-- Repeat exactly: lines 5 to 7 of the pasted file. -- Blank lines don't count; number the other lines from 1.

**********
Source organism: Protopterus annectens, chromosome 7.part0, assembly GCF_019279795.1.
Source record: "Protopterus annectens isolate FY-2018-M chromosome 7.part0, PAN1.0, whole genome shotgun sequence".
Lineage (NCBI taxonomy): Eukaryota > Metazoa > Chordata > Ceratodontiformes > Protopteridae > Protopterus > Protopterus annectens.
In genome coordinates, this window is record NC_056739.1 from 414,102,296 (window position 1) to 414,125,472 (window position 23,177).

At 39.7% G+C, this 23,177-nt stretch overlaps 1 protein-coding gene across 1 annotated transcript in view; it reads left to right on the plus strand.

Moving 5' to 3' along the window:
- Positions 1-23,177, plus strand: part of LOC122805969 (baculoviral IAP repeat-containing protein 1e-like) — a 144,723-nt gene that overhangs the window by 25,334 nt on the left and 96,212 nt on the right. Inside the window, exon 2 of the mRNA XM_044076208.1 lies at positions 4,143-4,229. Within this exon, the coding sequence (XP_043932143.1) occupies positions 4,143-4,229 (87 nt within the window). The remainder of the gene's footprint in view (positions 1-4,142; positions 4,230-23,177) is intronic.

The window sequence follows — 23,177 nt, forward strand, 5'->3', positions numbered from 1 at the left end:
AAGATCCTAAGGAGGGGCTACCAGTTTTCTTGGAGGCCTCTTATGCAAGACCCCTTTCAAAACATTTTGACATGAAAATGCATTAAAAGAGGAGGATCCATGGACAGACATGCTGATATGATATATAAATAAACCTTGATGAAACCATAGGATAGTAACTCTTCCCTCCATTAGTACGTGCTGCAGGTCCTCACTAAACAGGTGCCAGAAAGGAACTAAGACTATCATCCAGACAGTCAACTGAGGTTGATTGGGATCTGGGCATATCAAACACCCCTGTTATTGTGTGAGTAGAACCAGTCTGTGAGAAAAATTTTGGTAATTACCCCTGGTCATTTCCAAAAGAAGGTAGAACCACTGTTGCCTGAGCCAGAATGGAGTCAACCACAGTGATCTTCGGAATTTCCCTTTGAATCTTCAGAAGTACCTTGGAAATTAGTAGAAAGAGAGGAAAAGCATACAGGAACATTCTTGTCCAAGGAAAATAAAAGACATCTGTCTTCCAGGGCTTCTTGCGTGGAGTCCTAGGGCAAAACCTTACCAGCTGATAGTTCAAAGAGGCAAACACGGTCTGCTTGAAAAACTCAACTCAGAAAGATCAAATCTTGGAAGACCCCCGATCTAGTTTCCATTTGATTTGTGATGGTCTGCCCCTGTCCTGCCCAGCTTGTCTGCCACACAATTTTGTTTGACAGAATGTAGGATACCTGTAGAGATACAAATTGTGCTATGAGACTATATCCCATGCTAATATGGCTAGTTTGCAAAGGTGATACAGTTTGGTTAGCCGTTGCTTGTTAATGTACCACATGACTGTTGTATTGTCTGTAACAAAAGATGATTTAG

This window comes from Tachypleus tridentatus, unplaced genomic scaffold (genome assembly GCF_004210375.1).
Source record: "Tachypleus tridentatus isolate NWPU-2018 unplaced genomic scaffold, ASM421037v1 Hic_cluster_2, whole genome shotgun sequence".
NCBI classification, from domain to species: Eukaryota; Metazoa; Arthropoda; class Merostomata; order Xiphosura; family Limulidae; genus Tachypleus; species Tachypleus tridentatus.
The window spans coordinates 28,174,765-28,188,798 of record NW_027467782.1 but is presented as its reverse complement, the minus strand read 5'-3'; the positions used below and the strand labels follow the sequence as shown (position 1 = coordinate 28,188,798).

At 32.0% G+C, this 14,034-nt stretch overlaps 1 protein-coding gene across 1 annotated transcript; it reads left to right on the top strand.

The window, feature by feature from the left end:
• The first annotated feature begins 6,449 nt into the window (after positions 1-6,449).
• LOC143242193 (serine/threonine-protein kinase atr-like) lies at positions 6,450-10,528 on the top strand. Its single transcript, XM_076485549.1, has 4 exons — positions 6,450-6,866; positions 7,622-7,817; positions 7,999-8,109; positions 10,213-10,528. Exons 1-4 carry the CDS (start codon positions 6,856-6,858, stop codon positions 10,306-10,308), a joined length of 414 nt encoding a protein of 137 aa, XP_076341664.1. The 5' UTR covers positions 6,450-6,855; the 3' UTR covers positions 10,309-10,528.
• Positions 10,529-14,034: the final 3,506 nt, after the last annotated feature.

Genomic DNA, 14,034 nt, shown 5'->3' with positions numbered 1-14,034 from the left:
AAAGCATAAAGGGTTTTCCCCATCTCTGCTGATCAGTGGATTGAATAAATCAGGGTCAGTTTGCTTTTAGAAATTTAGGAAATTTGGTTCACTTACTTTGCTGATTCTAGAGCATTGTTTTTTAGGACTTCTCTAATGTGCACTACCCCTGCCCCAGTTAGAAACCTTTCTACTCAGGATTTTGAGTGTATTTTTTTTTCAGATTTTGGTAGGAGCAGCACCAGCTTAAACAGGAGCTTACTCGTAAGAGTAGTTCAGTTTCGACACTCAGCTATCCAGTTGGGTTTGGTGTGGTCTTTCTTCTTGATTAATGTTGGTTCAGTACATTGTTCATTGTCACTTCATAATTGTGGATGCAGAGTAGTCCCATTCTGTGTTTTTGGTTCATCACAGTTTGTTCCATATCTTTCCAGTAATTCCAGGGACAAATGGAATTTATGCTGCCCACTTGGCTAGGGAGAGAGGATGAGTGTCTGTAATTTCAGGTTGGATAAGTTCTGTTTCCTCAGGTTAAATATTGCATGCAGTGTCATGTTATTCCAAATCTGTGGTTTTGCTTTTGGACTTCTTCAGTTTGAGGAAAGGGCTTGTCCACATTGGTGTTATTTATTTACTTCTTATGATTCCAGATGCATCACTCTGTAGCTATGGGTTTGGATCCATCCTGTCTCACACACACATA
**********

At 39.7% G+C, this 23,177-nt stretch overlaps 1 protein-coding gene across 1 annotated transcript in view; it reads left to right on the plus strand.

Moving 5' to 3' along the window:
- Positions 1-23,177, plus strand: part of LOC122805969 (baculoviral IAP repeat-containing protein 1e-like) — a 144,723-nt gene that overhangs the window by 25,334 nt on the left and 96,212 nt on the right. Inside the window, exon 2 of the mRNA XM_044076208.1 lies at positions 4,143-4,229. Within this exon, the coding sequence (XP_043932143.1) occupies positions 4,143-4,229 (87 nt within the window). The remainder of the gene's footprint in view (positions 1-4,142; positions 4,230-23,177) is intronic.